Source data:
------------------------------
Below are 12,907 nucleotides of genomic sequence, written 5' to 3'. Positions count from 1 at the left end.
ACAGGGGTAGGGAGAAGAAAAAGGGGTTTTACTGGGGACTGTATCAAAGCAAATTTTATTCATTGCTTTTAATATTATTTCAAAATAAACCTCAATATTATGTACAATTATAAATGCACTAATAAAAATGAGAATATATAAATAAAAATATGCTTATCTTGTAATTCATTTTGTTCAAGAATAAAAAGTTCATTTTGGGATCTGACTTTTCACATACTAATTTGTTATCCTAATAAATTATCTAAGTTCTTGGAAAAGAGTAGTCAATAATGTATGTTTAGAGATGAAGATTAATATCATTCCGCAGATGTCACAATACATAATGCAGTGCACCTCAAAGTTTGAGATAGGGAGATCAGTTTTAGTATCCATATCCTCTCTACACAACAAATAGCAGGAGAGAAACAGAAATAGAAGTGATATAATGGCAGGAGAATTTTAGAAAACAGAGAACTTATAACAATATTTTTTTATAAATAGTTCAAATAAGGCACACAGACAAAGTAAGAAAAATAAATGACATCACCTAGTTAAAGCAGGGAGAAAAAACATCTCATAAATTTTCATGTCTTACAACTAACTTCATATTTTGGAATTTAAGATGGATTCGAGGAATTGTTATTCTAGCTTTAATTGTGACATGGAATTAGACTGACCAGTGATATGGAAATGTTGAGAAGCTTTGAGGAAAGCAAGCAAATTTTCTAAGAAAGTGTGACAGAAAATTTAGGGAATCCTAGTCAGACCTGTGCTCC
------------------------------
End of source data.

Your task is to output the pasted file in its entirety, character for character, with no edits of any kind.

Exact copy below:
Below are 12,907 nucleotides of genomic sequence, written 5' to 3'. Positions count from 1 at the left end.
ACAGGGGTAGGGAGAAGAAAAAGGGGTTTTACTGGGGACTGTATCAAAGCAAATTTTATTCATTGCTTTTAATATTATTTCAAAATAAACCTCAATATTATGTACAATTATAAATGCACTAATAAAAATGAGAATATATAAATAAAAATATGCTTATCTTGTAATTCATTTTGTTCAAGAATAAAAAGTTCATTTTGGGATCTGACTTTTCACATACTAATTTGTTATCCTAATAAATTATCTAAGTTCTTGGAAAAGAGTAGTCAATAATGTATGTTTAGAGATGAAGATTAATATCATTCCGCAGATGTCACAATACATAATGCAGTGCACCTCAAAGTTTGAGATAGGGAGATCAGTTTTAGTATCCATATCCTCTCTACACAACAAATAGCAGGAGAGAAACAGAAATAGAAGTGATATAATGGCAGGAGAATTTTAGAAAACAGAGAACTTATAACAATATTTTTTTATAAATAGTTCAAATAAGGCACACAGACAAAGTAAGAAAAATAAATGACATCACCTAGTTAAAGCAGGGAGAAAAAACATCTCATAAATTTTCATGTCTTACAACTAACTTCATATTTTGGAATTTAAGATGGATTCGAGGAATTGTTATTCTAGCTTTAATTGTGACATGGAATTAGACTGACCAGTGATATGGAAATGTTGAGAAGCTTTGAGGAAAGCAAGCAAATTTTCTAAGAAAGTGTGACAGAAAATTTAGGGAATCCTAGTCAGACCTGTGCTCC